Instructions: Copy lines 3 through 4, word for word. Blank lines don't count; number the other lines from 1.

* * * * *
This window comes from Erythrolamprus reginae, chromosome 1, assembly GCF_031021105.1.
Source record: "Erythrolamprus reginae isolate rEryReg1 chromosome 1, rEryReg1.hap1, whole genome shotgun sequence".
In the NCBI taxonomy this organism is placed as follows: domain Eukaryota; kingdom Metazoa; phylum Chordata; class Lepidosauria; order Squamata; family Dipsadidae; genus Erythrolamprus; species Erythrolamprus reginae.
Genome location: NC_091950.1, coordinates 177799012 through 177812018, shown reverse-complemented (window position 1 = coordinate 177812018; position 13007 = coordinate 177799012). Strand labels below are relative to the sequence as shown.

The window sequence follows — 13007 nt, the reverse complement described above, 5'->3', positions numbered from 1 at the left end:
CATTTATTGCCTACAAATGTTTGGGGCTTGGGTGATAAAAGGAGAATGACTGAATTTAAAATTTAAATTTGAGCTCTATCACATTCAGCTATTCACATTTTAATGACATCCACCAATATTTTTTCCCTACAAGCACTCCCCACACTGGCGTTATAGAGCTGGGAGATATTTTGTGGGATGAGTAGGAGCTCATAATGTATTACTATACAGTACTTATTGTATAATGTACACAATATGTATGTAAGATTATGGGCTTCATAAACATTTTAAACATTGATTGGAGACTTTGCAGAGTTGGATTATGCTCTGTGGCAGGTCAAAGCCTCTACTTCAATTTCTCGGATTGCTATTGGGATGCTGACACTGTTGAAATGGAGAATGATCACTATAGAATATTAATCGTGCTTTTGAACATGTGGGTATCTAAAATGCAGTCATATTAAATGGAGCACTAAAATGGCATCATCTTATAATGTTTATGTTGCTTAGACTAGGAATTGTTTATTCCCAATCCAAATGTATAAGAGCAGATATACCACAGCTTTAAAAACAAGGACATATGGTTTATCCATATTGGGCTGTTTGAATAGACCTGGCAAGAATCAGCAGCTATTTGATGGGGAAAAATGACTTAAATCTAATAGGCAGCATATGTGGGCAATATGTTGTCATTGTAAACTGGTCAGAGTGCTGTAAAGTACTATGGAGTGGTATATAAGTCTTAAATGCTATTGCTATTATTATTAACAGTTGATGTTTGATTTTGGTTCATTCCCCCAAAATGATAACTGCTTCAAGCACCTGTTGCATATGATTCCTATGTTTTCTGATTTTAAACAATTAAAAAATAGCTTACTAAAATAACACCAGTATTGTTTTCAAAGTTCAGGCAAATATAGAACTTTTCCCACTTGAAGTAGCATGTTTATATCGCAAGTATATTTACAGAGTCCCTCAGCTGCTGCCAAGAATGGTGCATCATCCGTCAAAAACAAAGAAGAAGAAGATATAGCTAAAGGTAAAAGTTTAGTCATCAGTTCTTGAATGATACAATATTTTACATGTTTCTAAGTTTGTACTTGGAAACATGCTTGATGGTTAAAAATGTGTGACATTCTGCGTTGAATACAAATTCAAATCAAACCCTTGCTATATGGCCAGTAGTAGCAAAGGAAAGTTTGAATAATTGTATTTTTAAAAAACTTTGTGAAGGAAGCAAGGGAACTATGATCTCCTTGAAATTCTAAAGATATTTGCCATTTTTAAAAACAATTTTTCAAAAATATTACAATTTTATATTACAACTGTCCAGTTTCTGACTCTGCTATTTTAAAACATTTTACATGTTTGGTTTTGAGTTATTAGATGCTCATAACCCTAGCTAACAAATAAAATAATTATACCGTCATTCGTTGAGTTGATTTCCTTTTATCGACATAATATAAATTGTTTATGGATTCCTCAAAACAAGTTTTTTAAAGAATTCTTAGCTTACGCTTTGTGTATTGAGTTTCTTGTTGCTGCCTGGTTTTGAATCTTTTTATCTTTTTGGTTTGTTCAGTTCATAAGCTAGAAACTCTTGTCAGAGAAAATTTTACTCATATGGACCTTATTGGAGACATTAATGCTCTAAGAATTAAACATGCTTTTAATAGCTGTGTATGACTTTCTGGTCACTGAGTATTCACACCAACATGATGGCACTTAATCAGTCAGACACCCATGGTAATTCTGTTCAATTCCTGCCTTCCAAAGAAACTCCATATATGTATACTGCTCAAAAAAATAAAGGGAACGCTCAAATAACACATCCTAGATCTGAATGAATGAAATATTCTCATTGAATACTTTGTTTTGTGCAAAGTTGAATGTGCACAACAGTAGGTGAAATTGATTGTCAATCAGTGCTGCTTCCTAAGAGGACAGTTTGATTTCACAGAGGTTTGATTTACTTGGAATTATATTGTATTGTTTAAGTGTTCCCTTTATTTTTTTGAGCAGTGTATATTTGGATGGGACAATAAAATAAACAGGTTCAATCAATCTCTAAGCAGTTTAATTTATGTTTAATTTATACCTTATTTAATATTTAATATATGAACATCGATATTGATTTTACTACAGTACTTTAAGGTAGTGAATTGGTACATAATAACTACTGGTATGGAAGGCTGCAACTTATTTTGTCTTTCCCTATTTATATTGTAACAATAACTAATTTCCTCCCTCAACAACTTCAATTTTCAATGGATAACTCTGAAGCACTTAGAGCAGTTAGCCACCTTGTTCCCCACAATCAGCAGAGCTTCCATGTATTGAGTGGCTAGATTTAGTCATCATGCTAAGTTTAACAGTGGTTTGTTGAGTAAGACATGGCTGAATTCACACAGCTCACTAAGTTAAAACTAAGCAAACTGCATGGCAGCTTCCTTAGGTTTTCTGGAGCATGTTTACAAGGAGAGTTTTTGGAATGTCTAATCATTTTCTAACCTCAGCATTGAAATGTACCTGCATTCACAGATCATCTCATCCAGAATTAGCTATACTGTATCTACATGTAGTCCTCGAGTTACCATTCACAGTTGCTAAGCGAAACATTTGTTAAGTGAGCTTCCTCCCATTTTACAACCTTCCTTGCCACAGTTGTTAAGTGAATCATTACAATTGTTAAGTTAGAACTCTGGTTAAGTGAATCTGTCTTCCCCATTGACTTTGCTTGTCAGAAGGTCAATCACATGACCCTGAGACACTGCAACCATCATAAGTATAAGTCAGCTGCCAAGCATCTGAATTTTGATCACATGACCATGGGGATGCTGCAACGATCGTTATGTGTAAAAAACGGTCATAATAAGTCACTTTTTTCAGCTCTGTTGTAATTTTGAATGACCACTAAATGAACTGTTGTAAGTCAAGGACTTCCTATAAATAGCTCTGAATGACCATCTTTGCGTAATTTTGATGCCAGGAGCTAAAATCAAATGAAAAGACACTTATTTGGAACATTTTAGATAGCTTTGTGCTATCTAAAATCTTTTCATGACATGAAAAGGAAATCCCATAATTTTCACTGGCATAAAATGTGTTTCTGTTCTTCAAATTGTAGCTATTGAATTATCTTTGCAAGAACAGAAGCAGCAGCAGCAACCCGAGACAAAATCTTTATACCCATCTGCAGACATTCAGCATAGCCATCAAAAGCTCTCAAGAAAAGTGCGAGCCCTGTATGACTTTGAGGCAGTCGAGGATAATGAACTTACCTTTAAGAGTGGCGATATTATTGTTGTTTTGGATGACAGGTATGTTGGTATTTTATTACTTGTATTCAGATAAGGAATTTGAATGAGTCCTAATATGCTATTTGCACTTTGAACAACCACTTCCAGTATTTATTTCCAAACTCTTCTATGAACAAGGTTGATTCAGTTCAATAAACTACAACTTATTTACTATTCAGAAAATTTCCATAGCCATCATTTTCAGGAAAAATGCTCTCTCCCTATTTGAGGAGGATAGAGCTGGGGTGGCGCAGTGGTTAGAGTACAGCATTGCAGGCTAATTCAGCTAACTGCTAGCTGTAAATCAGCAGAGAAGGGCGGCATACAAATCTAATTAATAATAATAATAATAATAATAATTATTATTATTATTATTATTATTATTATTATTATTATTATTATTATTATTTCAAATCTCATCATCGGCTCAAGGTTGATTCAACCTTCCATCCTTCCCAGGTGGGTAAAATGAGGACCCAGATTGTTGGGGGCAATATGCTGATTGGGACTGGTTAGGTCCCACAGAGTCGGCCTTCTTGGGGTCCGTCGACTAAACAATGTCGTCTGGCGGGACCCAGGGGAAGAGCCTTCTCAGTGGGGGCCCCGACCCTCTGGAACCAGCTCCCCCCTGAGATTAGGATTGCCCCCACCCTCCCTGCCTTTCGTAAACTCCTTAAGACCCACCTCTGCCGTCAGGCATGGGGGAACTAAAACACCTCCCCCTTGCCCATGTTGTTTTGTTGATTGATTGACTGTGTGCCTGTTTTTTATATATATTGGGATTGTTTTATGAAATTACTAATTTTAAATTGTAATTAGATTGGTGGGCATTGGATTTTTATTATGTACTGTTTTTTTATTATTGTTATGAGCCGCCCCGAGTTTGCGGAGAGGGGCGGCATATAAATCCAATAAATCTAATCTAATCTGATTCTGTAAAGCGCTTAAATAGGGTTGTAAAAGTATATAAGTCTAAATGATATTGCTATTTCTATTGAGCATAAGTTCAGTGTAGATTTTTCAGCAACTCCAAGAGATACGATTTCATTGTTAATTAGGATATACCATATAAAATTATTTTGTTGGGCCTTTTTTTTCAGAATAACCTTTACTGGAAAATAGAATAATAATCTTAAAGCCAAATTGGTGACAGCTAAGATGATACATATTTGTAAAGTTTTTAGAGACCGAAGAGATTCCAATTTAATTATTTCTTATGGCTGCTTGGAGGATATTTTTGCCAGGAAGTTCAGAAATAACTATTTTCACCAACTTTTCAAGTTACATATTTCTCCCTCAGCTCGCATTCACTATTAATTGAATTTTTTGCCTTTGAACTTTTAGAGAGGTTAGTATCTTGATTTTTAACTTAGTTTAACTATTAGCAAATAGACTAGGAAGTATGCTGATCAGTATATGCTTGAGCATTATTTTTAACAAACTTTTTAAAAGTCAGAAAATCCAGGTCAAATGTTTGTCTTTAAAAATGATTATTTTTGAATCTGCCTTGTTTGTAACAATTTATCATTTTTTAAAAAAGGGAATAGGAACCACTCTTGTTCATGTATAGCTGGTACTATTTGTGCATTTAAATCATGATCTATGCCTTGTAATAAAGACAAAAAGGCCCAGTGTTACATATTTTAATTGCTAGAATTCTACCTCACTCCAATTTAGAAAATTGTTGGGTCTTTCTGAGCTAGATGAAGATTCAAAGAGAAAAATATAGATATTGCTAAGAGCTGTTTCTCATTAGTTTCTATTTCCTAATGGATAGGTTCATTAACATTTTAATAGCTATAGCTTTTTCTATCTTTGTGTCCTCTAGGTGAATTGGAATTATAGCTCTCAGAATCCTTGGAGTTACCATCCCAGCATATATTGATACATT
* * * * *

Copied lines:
In the NCBI taxonomy this organism is placed as follows: domain Eukaryota; kingdom Metazoa; phylum Chordata; class Lepidosauria; order Squamata; family Dipsadidae; genus Erythrolamprus; species Erythrolamprus reginae.
Genome location: NC_091950.1, coordinates 177799012 through 177812018, shown reverse-complemented (window position 1 = coordinate 177812018; position 13007 = coordinate 177799012). Strand labels below are relative to the sequence as shown.